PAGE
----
Bong, JV bring relief goods to Zambales

Randy Datu

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They are here to give [relief goods] even if [some sectors] are criticizing them. Let's put those aside," Olongapo Mayor Rolen Paulino tells his constituents

ZAMBALES RELIEF. Senator JV Ejercito Estrada goes to Subic and other parts of Zambales on September 27 to bring relief goods to flood victims. Photo by Randy V. Datu/Rappler

OLONGAPO CITY, Philippines – They’re here to help, set aside pork barrel controversy.

This was how the mayor of Olongapo City on Friday, September 27, announced the presence of 3 lawmakers who came to bring relief goods to the victims of the recent flooding that placed the city under a state of calamity.

Senator Ramon “Bong” Revilla Jr and his wife Bacoor Representative Lani Mercado Revilla, as well as Senator JV Ejercito Estrada, were at the Rizal triangle to meet with a few hundred residents.

“There should be no politics here today. They are here to give [relief goods] even if [some sectors] are criticizing them. Let’s put those aside,” said Mayor Rolen Paulino.

Bong Revilla is facing plunder complaints before the Ombudsman along with JV’s half brother, Senator Jinggoy Estrada, in relation to alleged misuse of their Priority Development Assistance Fund.

The Revillas and Ejercito were scheduled to go to other towns in Zambales to distribute relief goods.

Earlier this week, at least 33 people died in Subic, Castillejos, and San Marcelino, and Olongapo, mostly from landslides.

NO POLITICS. Olongapo City Mayor Rolen Paulino asks the crowd to welcome help from Senator Bong Revilla (center) even if he some sectors are criticizing him. Photo by Randy V. Datu/Rappler

Asking for US help

Meanwhile, the United States government, through the United States Agency for International Development (USAID) in Manila, provided P4.3 million ($100,000) to assist in the Philippine government’s relief efforts for victims of flooding and landslides in Zambales and Bataan.  

Ambassador Harry Thomas Jr said in a statement: “On behalf of the US Government and the American people, we extend our deepest condolences and sympathies to those who have lost their loved ones, homes and livelihoods. Our thoughts and prayers are with all of those affected.”

The assistance will provide for immediate relief items, including hygiene kits and water purification supplies, for up to 10,000 displaced and other affected people, he said.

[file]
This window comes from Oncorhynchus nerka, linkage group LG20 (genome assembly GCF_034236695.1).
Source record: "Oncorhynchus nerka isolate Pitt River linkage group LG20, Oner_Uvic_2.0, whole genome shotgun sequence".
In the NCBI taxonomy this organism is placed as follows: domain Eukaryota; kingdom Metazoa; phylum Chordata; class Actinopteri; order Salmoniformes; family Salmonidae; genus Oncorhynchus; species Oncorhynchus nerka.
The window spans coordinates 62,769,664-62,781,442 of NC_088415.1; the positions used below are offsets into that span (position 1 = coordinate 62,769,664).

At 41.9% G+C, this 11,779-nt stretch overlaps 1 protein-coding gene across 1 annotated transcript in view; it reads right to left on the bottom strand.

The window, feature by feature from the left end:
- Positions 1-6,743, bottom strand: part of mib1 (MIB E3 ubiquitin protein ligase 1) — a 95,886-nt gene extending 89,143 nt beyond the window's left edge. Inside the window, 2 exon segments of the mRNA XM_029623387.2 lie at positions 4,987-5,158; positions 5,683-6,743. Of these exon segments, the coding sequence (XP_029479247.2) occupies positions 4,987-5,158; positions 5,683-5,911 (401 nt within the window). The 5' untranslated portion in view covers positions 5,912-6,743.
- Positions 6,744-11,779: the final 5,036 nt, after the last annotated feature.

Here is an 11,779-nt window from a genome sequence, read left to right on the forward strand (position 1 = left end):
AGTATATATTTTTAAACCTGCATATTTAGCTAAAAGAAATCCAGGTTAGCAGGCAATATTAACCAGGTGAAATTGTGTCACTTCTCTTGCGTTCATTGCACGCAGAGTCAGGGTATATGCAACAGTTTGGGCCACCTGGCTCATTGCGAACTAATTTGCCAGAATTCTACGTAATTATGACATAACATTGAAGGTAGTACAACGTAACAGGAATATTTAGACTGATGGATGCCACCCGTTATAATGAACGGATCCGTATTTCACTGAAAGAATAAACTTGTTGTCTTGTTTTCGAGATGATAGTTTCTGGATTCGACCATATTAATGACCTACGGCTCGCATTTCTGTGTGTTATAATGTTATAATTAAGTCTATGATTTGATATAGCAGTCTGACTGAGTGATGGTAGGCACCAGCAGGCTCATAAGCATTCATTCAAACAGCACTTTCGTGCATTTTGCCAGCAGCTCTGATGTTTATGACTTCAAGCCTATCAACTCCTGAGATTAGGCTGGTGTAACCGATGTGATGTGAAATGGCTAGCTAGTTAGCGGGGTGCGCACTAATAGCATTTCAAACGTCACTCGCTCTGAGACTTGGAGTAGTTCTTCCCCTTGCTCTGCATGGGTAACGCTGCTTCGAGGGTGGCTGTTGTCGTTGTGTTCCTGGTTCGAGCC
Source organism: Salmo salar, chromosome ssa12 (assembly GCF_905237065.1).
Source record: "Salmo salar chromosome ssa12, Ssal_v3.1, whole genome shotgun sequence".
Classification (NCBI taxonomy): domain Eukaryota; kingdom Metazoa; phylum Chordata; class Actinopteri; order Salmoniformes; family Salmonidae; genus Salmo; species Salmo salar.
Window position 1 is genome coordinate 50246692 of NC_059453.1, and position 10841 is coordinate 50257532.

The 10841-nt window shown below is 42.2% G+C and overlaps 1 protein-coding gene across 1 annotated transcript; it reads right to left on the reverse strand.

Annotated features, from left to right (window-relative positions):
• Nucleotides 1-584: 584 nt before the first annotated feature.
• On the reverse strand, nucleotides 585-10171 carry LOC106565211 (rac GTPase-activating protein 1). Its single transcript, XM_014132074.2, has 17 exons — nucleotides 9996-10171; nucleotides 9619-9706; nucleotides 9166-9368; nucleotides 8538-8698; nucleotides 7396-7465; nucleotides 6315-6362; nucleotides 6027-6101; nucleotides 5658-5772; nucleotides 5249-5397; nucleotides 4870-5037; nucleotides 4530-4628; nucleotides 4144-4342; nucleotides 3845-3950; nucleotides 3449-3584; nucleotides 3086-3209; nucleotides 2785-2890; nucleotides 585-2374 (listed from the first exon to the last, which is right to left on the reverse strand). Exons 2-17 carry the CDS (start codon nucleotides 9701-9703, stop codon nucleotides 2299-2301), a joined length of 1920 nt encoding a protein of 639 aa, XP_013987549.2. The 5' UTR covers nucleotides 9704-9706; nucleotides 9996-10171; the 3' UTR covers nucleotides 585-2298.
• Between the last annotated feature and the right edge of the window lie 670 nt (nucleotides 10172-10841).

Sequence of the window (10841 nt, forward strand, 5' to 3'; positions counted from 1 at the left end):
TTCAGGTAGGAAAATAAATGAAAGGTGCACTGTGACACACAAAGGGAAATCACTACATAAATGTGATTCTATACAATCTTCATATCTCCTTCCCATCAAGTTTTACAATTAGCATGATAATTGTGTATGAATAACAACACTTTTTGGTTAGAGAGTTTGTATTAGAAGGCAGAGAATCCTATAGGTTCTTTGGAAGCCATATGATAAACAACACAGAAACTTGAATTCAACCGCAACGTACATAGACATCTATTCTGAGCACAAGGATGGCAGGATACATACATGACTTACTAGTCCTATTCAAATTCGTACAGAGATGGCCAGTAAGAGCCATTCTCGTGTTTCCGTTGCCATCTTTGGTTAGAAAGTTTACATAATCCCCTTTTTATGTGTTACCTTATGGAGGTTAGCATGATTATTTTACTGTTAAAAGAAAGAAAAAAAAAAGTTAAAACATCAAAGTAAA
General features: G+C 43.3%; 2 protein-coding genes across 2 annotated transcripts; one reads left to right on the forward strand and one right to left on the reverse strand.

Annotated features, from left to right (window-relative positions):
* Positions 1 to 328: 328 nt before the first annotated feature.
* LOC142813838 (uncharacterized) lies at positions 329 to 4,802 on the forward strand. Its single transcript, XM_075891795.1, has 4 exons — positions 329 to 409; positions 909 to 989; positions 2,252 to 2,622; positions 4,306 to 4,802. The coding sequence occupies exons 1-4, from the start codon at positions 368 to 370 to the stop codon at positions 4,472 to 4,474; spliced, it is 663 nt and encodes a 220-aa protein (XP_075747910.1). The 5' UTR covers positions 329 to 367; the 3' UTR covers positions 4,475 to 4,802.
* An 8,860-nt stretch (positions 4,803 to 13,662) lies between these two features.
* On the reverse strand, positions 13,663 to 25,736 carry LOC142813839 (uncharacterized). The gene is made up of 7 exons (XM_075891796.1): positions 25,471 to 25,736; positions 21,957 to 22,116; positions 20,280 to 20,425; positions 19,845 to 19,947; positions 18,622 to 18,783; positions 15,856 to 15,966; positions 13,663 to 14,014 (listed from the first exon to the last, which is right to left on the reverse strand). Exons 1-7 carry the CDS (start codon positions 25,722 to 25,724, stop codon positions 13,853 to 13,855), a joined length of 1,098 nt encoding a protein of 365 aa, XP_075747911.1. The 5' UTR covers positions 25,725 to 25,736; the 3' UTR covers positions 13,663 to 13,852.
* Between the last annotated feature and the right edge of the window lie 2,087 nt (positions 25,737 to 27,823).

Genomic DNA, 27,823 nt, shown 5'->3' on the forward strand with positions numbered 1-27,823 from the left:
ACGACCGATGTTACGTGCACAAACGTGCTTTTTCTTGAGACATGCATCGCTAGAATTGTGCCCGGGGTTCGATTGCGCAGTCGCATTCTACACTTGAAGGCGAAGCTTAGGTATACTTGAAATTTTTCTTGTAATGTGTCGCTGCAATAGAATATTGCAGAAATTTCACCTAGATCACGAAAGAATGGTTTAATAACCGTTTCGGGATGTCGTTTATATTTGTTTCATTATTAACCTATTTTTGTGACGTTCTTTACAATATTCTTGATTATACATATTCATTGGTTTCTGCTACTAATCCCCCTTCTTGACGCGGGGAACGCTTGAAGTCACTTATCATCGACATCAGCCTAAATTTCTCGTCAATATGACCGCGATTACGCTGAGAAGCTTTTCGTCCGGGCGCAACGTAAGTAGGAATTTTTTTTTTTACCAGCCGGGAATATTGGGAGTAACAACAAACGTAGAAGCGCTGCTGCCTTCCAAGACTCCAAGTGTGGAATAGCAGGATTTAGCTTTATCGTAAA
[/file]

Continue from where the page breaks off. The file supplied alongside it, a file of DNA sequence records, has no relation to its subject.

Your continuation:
“I would like to commend the ‘bayanihan’ spirit demonstrated by the communities in helping those in need. We will work with our Philippine Government counterparts to boost their relief efforts and help the victims overcome this tragedy,” the Ambassador said. 

On Monday, however, there were no signs that the Americans responded to Mayor Paulino’s call for help.

At the height of the floods – waters reaching roof-high in some barangays – Paulino said in a statement: “I have called US ambassador Harry Thomas to help relief and rescue
effort in our city. As of this writing (10 am Monday) US navy personnel have been gathering inside the ship waiting for the final instruction from the US Embassy.”

Paulino was in the US at the time, supposedly for a sister-city initiative.

At the time he cited in his statement, the US Navy Wasp-class amphibious assault ship USS Boxer (LHD-4) was docked at the Alava Pier inside the Subic freeport, while the San Antonio-class amphibious transport dock ship USS New Orleans (LPD-18) docked at the Rivera Pier nearby. 

Subic Bay Metropolitan Authority told Rappler that one of the vessels left that Monday morning, and another in the afternoon, without helping in the rescue efforts in the host province.

The US Navy vessels carrying around 4,000 American sailors and Marines arrived at the Subic freeport on September 16, for the joint military exercises with Philippine troops.  

The two vessels are part of the Philippines–US Amphibious Landing Exercise (PHIBLEX 14), which officially kicked off on September 18. –

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